Journal of Geophysical Research: Space Physics

Cover image for Vol. 120 Issue 12

Impact Factor: 3.426

ISI Journal Citation Reports © Ranking: 2014: 19/175 (Geosciences Multidisciplinary)

Online ISSN: 2169-9402

Associated Title(s): Journal of Geophysical Research

Conflicting accounts of plasmaspheric hiss reconciled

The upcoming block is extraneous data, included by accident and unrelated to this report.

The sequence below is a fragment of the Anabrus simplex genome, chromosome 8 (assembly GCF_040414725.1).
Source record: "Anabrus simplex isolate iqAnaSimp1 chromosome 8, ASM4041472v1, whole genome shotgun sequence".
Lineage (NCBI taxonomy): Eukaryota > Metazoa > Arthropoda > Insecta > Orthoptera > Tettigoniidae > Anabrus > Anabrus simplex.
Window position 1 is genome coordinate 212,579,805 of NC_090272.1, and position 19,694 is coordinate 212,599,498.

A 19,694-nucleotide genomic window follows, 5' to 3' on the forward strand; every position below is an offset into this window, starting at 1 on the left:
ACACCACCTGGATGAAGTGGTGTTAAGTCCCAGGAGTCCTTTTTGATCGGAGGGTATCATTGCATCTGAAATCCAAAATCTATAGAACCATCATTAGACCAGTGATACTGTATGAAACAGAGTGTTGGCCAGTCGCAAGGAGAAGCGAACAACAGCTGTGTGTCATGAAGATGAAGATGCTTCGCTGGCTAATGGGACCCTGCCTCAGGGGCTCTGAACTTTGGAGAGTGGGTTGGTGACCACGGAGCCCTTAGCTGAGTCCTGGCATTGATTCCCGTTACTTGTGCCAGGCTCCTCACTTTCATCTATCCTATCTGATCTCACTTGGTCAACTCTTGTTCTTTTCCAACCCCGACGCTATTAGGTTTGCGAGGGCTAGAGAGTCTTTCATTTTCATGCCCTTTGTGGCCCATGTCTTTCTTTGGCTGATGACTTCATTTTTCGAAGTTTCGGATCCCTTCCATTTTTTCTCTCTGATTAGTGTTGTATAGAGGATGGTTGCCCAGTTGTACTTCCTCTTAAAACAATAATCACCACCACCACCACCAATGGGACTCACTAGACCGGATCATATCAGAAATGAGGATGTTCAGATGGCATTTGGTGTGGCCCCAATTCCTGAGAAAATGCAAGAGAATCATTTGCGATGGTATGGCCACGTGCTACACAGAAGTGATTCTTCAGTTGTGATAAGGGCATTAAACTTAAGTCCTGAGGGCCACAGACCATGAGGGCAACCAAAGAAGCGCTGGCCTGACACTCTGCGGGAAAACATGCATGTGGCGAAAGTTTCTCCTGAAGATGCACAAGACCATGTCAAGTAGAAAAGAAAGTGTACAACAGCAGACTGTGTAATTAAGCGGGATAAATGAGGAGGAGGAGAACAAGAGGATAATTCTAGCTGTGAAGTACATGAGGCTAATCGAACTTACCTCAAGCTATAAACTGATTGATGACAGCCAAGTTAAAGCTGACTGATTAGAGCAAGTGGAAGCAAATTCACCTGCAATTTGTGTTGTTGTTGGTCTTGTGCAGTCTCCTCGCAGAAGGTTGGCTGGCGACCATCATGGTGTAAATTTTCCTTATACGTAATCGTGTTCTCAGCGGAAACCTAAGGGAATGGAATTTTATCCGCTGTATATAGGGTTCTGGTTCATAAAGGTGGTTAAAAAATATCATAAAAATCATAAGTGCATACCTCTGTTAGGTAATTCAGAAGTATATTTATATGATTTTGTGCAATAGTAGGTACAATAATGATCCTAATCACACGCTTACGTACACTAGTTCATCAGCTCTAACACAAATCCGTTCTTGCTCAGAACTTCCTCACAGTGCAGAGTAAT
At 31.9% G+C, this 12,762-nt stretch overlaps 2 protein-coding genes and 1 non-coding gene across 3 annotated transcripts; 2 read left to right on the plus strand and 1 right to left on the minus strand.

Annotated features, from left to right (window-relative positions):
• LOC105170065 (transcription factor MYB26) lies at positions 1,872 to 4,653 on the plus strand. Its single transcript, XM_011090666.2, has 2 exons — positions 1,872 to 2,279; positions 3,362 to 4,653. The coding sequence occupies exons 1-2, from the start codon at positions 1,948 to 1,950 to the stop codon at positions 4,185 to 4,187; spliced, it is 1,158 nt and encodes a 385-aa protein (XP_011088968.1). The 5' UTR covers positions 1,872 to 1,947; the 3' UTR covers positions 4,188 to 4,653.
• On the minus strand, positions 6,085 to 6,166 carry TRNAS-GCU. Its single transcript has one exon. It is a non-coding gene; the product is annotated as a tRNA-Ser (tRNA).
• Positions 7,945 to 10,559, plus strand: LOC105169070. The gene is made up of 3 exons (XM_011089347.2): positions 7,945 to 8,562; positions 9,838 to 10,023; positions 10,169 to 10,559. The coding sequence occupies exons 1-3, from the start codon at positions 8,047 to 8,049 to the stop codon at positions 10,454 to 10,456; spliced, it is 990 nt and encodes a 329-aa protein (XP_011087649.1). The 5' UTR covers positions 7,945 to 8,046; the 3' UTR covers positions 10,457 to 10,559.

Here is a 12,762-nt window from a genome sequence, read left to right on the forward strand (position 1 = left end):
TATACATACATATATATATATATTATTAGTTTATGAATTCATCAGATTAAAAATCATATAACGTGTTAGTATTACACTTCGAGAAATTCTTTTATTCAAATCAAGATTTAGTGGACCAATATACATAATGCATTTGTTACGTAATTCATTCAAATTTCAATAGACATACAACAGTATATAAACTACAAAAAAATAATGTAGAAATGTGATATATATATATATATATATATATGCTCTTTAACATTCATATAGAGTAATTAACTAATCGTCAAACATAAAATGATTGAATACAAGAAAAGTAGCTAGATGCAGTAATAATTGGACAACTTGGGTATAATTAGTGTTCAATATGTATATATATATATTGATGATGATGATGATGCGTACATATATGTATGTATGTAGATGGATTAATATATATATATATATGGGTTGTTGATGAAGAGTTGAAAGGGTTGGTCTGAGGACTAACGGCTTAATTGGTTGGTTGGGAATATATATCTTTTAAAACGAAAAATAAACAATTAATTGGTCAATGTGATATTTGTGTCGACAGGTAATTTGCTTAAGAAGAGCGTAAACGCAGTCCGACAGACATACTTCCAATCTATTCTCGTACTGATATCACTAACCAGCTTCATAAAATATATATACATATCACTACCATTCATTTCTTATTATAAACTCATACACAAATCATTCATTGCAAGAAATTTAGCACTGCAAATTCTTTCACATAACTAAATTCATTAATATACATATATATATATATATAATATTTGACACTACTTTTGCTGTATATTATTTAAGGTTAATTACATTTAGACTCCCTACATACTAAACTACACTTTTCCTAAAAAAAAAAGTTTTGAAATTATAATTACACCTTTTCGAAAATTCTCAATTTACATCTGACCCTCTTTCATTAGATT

Arcing from pole to pole, the Van Allen radiation belts are formed from a large number of protons or electrons trapped high above the Earth, the high-energy particles locked in paths dictated by the terrestrial magnetic field. Separating the outer electron Van Allen belt from the inner belt is the so-called slot region, a safe zone with reduced radiation levels. Not a necessary feature of the radiation belts, the safe zone is formed when low-frequency radio waves known as plasmaspheric hiss kick the high-energy electrons out of their trapped orbits. Understanding the safe zone depends on sorting out the hiss waves' basic properties, including their spatial and frequency distributions, and their typical direction of propagation-not an easy task, as indicated by decades of conflicting observations. Some previous researchers observed hiss waves propagating parallel to Earth's magnetic field lines, while others observed the waves flying away at oblique angles. Yet a simple simulation by Bortnik et al. (2011) seems to have reconciled these divergent detections. The model suggests that the behavior of plasmaspheric hiss varies with both latitude and altitude. At high latitudes, hiss propagates at oblique angles. Near the equator at low altitudes, the waves are either parallel or antiparallel to the field lines. However, at high altitudes above the equator the behavior bisects, with some waves following the magnetic field lines and some taking divergent paths. The model suggests that previous researchers' conflicting observations were instead detections of different behaviors in different regions. Interestingly, the authors' model used another type of wave, known as chorus waves, as the sole generating mechanism of the plasmaspheric hiss. That the model seemed to accurately reproduce various hiss properties lends weight to the connection between chorus waves and plasmaspheric hiss, a hypothesis first put forward by some of this study's authors only a few years ago.

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